To be clear, there are jerks out there who have no desire to engage in good faith debating and who profit off of deliberately causing offense, the receipt of which only makes them more popular with their audiences. They promote noxious ideas and stand on "free speech" the way a child would claim to be standing on "base" in a backyard game of tag. Coulter is one of these jerks, and one only needs to recall the outrage she helped stoke over a Muslim community center opening a few blocks from the World Trade Center back in 2010 to be aware of how little she truly values free speech, freedom of religion, and private property rights when she and her comrades demanded the "Ground Zero mosque" be stopped.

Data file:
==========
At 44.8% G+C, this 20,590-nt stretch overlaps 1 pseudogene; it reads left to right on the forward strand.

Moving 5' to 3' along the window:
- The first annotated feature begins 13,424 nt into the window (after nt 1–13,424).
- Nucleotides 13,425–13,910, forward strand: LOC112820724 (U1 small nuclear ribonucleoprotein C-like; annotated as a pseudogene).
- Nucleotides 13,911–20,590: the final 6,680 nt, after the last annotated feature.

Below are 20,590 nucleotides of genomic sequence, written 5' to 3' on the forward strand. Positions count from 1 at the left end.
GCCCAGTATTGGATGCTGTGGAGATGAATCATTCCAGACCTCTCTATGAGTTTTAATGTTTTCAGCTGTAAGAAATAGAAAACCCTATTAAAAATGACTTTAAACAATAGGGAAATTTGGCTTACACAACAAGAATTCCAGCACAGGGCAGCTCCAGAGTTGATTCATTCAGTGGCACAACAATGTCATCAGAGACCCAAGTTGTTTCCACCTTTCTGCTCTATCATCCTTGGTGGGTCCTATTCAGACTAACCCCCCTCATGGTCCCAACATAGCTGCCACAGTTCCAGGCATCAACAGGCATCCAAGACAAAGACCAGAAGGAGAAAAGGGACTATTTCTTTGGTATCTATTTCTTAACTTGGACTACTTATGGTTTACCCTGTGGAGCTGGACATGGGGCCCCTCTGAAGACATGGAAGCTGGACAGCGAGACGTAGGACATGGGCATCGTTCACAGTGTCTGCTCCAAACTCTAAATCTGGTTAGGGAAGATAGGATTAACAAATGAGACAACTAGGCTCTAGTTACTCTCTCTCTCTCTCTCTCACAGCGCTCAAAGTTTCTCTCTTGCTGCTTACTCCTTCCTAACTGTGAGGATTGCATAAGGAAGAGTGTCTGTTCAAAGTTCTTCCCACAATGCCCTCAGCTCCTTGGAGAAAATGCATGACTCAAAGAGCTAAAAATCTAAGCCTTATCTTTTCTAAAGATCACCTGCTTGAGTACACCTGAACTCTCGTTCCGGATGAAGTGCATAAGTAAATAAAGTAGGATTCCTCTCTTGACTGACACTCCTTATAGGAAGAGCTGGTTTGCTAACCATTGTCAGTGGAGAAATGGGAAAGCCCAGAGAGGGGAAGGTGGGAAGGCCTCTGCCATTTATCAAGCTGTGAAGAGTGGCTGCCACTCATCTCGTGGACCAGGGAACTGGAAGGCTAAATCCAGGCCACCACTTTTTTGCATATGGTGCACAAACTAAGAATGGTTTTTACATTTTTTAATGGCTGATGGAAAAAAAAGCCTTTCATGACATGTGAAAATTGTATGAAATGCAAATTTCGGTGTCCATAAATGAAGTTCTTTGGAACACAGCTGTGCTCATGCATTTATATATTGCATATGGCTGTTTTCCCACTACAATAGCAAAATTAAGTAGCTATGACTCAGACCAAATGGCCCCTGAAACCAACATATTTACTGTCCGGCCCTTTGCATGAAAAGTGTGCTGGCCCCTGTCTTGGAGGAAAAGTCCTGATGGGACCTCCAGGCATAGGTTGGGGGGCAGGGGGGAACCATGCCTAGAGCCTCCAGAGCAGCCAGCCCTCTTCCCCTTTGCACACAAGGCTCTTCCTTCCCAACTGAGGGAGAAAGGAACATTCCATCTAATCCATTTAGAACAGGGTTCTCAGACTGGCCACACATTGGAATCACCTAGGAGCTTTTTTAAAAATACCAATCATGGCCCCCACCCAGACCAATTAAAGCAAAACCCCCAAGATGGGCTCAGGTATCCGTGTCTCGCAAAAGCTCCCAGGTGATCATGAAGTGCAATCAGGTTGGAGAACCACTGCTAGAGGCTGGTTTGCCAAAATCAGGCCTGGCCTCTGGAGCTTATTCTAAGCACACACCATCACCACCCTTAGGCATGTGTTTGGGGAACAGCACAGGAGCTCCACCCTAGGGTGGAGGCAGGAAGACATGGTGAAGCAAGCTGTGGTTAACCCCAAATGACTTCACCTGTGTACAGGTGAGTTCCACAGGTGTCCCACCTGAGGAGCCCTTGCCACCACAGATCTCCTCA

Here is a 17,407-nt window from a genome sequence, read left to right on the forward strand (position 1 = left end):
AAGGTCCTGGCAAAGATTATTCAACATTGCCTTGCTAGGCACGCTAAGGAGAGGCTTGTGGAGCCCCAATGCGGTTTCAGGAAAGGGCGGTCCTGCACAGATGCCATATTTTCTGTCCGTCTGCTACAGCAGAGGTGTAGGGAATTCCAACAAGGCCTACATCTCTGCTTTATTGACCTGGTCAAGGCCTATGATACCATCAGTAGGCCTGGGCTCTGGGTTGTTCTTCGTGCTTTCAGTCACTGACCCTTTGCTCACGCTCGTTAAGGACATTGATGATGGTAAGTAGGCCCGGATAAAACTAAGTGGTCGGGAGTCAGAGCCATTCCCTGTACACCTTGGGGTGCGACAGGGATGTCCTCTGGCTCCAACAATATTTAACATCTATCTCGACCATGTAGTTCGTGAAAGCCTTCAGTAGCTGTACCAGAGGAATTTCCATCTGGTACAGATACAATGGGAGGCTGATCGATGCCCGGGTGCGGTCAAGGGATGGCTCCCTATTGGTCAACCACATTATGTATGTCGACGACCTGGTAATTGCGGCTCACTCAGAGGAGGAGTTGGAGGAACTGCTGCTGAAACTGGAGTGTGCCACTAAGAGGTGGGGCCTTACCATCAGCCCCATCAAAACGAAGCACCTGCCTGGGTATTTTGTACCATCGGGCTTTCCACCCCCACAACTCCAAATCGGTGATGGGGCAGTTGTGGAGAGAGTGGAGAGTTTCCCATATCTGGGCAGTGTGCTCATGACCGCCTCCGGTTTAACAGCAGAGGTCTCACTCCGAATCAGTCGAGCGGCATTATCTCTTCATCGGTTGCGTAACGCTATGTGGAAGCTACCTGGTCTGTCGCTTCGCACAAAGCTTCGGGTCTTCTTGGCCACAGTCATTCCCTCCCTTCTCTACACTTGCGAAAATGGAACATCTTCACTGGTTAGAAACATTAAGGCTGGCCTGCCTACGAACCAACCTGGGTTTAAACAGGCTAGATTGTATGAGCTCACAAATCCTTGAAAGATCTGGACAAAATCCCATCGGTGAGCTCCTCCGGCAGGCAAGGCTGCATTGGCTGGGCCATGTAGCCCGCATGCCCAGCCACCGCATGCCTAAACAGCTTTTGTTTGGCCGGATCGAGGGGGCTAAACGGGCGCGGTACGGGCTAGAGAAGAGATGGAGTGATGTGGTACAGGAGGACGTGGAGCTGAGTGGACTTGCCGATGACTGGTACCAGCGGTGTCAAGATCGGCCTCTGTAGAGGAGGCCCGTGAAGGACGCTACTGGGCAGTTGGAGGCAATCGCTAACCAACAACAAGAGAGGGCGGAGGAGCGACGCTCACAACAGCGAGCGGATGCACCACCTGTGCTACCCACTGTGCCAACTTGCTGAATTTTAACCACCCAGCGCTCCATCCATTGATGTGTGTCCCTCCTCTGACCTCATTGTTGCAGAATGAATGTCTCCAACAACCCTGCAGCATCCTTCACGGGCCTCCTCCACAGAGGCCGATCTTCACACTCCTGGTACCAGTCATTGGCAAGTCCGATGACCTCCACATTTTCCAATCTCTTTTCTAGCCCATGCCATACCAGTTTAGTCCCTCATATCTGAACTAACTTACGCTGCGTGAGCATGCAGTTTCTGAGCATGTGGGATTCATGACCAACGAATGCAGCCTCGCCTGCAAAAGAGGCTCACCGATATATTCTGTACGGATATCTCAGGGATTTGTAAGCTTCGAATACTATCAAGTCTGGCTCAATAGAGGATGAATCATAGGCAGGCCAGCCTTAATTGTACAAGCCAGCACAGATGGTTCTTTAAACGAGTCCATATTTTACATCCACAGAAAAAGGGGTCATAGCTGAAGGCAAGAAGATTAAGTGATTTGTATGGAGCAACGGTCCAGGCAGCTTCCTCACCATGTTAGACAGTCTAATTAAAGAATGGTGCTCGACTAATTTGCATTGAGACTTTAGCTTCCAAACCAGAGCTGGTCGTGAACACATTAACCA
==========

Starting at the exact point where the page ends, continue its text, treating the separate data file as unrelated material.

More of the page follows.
These characters might not "deserve" free speech, but they are entitled to it. Rights are not earned by the righteousness of one's values. They're just rights. And the right to freedom of expression is the tool that cultivated the fight to win every civil right in this country's history. There is no civil rights movement, no gay rights movement, no feminist movement, and no anti-war movement without broad free speech protections for unpopular expression.
The good isn't safe unless the bad is, too.
Considering the former governor of Vermont made his name on the national stage as the most strident anti-war candidate of the 2004 presidential campaign, it's particularly ironic that Howard Dean would cite Chaplinsky v. State of New Hampshire, a case centering around a Jehovah's Witness named Walter Chaplinsky who had been passing out anti-WWII materials, attracted a hostile crowd, and then was arrested after a town marshal deemed him to be the cause of the unrest. What "fighting words" did Chaplinsky utter? He called the marshal "a damned fascist."